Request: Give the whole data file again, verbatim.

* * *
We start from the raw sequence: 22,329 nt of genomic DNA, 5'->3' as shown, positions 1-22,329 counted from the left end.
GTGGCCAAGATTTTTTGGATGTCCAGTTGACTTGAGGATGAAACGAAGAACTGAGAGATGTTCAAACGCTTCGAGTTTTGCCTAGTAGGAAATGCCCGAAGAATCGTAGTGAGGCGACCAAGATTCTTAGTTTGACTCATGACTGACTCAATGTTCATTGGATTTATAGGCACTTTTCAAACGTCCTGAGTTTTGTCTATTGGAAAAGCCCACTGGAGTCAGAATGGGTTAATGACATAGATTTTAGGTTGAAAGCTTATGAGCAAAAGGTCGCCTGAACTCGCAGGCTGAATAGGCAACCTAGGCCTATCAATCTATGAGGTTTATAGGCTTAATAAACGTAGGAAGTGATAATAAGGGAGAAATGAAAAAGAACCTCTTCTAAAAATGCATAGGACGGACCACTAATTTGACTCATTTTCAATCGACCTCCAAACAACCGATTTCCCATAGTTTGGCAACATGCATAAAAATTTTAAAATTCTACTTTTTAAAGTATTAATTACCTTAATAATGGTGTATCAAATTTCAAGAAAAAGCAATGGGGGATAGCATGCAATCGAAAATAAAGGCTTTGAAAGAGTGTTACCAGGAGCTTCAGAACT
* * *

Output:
We start from the raw sequence: 22,329 nt of genomic DNA, 5'->3' as shown, positions 1-22,329 counted from the left end.
GTGGCCAAGATTTTTTGGATGTCCAGTTGACTTGAGGATGAAACGAAGAACTGAGAGATGTTCAAACGCTTCGAGTTTTGCCTAGTAGGAAATGCCCGAAGAATCGTAGTGAGGCGACCAAGATTCTTAGTTTGACTCATGACTGACTCAATGTTCATTGGATTTATAGGCACTTTTCAAACGTCCTGAGTTTTGTCTATTGGAAAAGCCCACTGGAGTCAGAATGGGTTAATGACATAGATTTTAGGTTGAAAGCTTATGAGCAAAAGGTCGCCTGAACTCGCAGGCTGAATAGGCAACCTAGGCCTATCAATCTATGAGGTTTATAGGCTTAATAAACGTAGGAAGTGATAATAAGGGAGAAATGAAAAAGAACCTCTTCTAAAAATGCATAGGACGGACCACTAATTTGACTCATTTTCAATCGACCTCCAAACAACCGATTTCCCATAGTTTGGCAACATGCATAAAAATTTTAAAATTCTACTTTTTAAAGTATTAATTACCTTAATAATGGTGTATCAAATTTCAAGAAAAAGCAATGGGGGATAGCATGCAATCGAAAATAAAGGCTTTGAAAGAGTGTTACCAGGAGCTTCAGAACT